Vision Logo Circle
Vision Logo Circle

Is Religious Freedom Act A Paper Tiger?

by | Sun, Nov 5 2023

Text size: A- A+

The International Religious Freedom Act (IRFA) has just marked its 25th anniversary. It was signed into law by American President Bill Clinton in 1998. It was supposed to prioritise religious freedom in US foreign policy and take action against those who violated the law, but some Christian organisations believe it’s turning out to be a paper tiger.

Todd Nettleton from The Voice of the Martyrs (VoM) told Mission Network News (MNN):  “The IRFA prioritised religious freedom in United States foreign policy and created two government bodies that advance religious freedom worldwide. Firstly, the US Commission on International Religious Freedom (USCIRF) issues an annual report and watches religious freedom issues around the world. Secondly, the Office of Religious Freedom in the US State Department makes the designations of Countries of Particular Concern or Entities of Particular Concern.

MNN reports that: “While prioritising religious freedom on paper or principle is not the same as upholding it in action, it is a necessary first step. From there, it is up to authorities to use notices of religious freedom violations to take action against the offending countries or entities.”

Todd Nettleton observed: “It’s not something government officials are talking about. The law established a toolbox for the administration to use; you can sanction a foreign government because of repeated persecution of religious minorities. But most administrations have been hesitant to use those tools.”

Mr. Nettleton called for prayer that US government officials would be more proactive in protecting religious minorities, and that more advocates for the persecuted church would pressure them to act.

The chairmen of the US Conference of Catholic Bishops (USCCB) noted that in the 25 years since IRFA  was enacted, “restrictions on religious freedom have been steadily increasing” around the planet. “Sadly, 80% of the world’s inhabitants live in countries where there are high levels of governmental or societal restrictions on religion,” said Cardinal Timothy M. Dolan, chairman of the USCCB Committee for Religious Liberty, and Bishop David J. Malloy, chairman of the USCCB Committee on International Justice and Peace.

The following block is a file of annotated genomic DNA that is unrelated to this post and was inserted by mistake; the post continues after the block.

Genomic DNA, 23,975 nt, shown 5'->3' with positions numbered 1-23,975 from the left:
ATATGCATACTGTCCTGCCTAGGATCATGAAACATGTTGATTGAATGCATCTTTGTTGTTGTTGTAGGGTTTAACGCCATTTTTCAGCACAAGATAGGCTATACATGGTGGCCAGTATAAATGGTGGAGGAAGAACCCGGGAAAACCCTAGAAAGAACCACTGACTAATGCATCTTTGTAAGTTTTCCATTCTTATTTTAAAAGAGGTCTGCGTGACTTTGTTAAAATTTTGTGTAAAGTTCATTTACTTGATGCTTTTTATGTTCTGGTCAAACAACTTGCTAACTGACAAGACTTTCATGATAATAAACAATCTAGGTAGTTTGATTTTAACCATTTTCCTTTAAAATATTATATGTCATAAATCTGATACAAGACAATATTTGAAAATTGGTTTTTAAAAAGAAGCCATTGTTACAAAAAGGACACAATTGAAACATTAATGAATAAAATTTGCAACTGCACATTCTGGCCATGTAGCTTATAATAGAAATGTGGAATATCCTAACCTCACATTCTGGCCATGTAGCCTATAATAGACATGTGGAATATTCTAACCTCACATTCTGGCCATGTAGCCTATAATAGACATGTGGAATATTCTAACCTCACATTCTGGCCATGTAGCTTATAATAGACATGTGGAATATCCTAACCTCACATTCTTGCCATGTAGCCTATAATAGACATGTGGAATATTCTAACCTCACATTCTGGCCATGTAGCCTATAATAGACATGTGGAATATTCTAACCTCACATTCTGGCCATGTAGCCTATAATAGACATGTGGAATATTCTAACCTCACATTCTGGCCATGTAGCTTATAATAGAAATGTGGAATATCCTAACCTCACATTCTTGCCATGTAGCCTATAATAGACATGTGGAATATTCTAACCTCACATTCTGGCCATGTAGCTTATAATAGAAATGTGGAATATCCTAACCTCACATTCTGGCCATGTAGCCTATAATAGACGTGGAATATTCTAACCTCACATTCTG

US President Joe Biden declared: “25 years ago, as a United States Senator, I proudly supported the International Religious Freedom Act — a landmark bipartisan law that cemented America’s commitment to promoting religious freedom around the world. This right to practice, pray, and preach our faiths peacefully and openly is enshrined in our Constitution. And today, in a moment of so much conflict and disagreement, we must renew our pledge to protect that right. It’s more important than ever.”

The president continued:

“Here at home, we are facing a rising tide of anti-Semitism, Islamophobia, and other forms of discrimination that are fueling violence and hate across our country. And, around the world, billions of people live in countries where they are either persecuted or prevented from freely choosing, practicing, teaching, or leaving their faith.”

“That’s especially true for members of religious minority communities who too often endure intimidation, violence, and unequal protection under the law, while also facing restrictions on their movement, constraints on their access to education and healthcare, and the fear that their children will be taken and their faith erased. We have seen attacks on Christians in some countries. And we also continue to see repressive governments and violent extremists reach across borders and to target groups for their beliefs in an abhorrent abuse of the human rights and dignity entitled to all people.”

“The United States will continue to defend religious freedom, today and always. In the wake of Hamas’s brutal terrorist assault against Israel, we are working with community partners to identify, prevent, and disrupt any threats that could harm the Jewish, Muslim, Arab American, Palestinian American, or any other communities.”

“Around the world, we have provided more than $100 million to promote religious freedom since the beginning of my Administration, and hundreds of millions more to provide life-saving, humanitarian assistance to victims fleeing religious repression, including genocide. We have imposed sanctions, visa restrictions, and export controls on actors and entities that are responsible for human rights abuses-including religious persecution.”

“Like so many others, faith has sustained me throughout my life — serving as a reminder of both our collective purpose and our responsibilities to one another. But for far too many people within our borders and beyond, practicing their faith still means facing fear. We rededicate ourselves to ensuring that people of all religions, and no religion, feel safe to live out their deepest convictions of conscience with dignity and respect,” the president concluded.

US Secretary of State Antony Blinken noted: “Our Ambassador at Large for International Religious Freedom, Rashad Hussain, and his team have been traveling the globe to address discriminatory laws and policies, advocate for those who’ve been unfairly targeted, and promote tolerance and respect.”

“We are joined in these efforts by a coalition of 37 countries – the International Religious Freedom or Belief Alliance.  People of all faiths and beliefs deserve to live free from fear and oppression.  The State Department and the entire United States government will continue standing for the right of every single person on Earth to worship and believe as they choose.”